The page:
Special Circumstances Conviction Project

In Collaboration With:

The Special Circumstances Conviction Project (SCCP) analyses the prevalence and impact of the use of special circumstances in criminal sentencing in California. Under California law, “special circumstances” delineate the conditions under which people can be sentenced to life without the possibility of parole (LWOP). Despite the severity of the sentence and its impact on California’s communities, there has been to date no comprehensive collection or analysis of what specific convictions have led to over 5000 people serving LWOP, nor how race, age, gender, and other factors may affect the sentences they receive.

Initiated by Joanne Scheer, co-founder of the Felony Murder Elimination Project, and Daniel Trautfield, Drop LWOP policy analyst and organizer, SCCP collects and analyses data gleaned through Public Records Act Requests and disseminates findings to legislators, policymakers, non-governmental organizations, scholars, and impacted communities.

SCCP Research Team:

Joanne Scheer

Joanne Scheer is the founder of the Felony Murder Elimination Project, a growing group of concerned citizens whose goal is the elimination of the felony murder rule from California law. When her only child was convicted under the felony murder rule and sentenced to the death sentence of life in prison without the possibility of parole, she began the work of bringing an end to one of the most heinous of California’s laws. While striving to eliminate the felony murder rule, Felony Murder Elimination Project also endeavors to bring relief to those who are serving harsh and manifestly disproportionate sentences imposed by the rule’s application. With nothing but the resolve to eliminate a law that so easily and unjustly sentences youth to death, she sponsored Assembly Bill 2195 in 2016, co-sponsored Senate Concurrent Resolution 48 in 2017, and co-sponsored Senate Bill 1437 in 2018 which eliminated second-degree felony murder and the natural and probable consequences doctrine. She continues to fight for the elimination of first-degree felony murder and special circumstances. Joanne is also the author of a 2020 CSW Policy Brief on Felony Murder Special Circumstances.

Daniel Trautfield

Daniel Trautfield is an advocate for the California Coalition for Women Prisoners, through which he provides medical and legal support for incarcerated individuals in California prisons. He is an organizer for the Drop LWOP Coordinating and Legislative teams with a focus on special circumstance sentencing policy. Daniel co-founded SCCP with support from Californians United for a Responsible Budget, where he worked as a policy analyst and organizer.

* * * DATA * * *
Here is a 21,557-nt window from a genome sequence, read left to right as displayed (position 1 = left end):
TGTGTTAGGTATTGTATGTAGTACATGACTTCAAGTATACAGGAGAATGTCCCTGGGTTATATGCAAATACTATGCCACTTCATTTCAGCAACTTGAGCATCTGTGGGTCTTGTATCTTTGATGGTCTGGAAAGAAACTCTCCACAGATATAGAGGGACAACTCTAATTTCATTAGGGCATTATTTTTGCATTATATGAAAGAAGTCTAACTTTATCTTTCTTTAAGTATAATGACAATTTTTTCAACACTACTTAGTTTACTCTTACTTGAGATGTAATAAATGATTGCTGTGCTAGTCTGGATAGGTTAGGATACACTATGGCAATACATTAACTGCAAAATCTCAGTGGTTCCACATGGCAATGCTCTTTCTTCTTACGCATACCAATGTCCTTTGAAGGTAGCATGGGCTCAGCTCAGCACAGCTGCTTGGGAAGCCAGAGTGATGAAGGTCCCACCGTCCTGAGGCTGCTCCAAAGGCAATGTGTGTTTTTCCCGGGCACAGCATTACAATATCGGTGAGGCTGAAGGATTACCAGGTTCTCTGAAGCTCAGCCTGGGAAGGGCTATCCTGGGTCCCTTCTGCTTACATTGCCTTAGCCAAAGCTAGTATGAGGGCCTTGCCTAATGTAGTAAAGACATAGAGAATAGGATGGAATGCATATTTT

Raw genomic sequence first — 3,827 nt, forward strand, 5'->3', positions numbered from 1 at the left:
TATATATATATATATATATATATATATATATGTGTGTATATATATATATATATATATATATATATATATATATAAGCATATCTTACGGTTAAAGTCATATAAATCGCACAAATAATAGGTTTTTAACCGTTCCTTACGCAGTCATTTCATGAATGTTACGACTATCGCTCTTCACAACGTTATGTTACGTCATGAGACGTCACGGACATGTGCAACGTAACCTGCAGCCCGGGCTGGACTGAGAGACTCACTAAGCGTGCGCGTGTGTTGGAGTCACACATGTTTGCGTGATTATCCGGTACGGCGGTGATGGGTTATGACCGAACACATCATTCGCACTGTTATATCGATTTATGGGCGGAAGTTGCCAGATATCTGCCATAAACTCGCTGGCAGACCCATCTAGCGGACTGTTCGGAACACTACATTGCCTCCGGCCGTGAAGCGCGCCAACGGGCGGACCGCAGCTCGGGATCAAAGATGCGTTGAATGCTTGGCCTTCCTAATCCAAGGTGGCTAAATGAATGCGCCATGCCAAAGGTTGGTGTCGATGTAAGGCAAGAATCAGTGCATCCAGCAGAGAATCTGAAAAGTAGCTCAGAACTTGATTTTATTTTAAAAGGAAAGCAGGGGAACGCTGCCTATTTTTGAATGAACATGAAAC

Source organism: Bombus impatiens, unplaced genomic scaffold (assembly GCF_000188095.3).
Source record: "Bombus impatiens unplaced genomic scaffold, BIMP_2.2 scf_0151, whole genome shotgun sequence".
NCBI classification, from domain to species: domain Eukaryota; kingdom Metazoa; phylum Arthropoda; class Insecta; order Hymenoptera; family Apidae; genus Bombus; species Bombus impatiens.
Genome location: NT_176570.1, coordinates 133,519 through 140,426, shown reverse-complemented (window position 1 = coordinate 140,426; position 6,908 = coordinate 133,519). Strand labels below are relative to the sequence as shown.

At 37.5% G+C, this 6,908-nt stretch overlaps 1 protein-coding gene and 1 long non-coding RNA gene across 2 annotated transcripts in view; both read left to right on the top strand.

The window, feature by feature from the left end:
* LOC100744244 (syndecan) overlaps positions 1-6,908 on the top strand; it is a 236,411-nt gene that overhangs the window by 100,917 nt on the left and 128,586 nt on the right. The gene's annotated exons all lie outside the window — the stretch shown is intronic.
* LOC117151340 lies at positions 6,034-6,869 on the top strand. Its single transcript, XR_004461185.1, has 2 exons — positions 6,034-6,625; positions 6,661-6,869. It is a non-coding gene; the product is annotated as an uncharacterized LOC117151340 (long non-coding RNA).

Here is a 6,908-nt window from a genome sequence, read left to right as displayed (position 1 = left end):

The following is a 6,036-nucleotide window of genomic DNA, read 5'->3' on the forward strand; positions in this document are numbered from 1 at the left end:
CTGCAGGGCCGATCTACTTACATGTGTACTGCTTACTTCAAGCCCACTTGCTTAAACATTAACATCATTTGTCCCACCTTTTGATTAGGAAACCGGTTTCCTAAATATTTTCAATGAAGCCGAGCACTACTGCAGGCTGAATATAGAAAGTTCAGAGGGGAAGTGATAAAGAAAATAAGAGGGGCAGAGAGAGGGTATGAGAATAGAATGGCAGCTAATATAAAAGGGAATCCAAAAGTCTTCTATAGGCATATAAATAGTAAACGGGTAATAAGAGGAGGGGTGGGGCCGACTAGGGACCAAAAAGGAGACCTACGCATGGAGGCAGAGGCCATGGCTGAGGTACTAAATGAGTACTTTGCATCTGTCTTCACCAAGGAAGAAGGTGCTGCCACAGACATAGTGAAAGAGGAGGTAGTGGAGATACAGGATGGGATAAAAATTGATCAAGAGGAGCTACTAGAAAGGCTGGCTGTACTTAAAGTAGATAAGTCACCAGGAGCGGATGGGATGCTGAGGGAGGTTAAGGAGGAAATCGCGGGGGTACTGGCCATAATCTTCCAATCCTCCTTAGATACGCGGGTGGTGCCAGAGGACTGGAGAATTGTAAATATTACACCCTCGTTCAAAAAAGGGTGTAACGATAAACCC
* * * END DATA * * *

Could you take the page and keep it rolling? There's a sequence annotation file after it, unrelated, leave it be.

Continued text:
Photo of Grace Hong

Grace Hong

Grace Hong is the current CSW Director and a Professor in the Department of Gender Studies and the Department of Asian American Studies. Her research focuses on women of color feminism as an epistemological critique of and alternative to Western liberal humanism and capital, particularly as they manifest as contemporary neoliberalism. Read her full biography.

Randall Akee

Randall Akee (Native Hawaiian) is an associate professor in the Department of Public Policy and American Indian Studies at UCLA. Previously, he served as a David M. Rubenstein Fellow in Economic Studies at the Brookings Institution. Dr. Akee completed his doctorate at Harvard University in June 2006. Dr. Akee is an applied microeconomist and has worked in the areas of Labor Economics, Economic Development and Migration. He has conducted research on the determinants of migration and human trafficking; universal basic income programs on educational attainment, voting and obesity; and the impact of the Earned Income Tax Credit on intergenerational mobility across race groups. He has conducted research on several American Indian reservations, Canadian First Nations, and Pacific Island nations in addition to working in various Native Hawaiian communities. Dr. Akee also spent several years working for the State of Hawaii Office of Hawaiian Affairs Economic Development Division. He is a research fellow at the Harvard Project on American Indian Economic Development and serves on the University of California Office of the President’s Native American Advisory Council. Previously, he served on the National Advisory Council on Race, Ethnic, and Other Populations at the US Census Bureau. He has worked extensively with public-use and confidential-use Census Bureau data in his research. He is also a Research Associate at the National Bureau of Economic Research.

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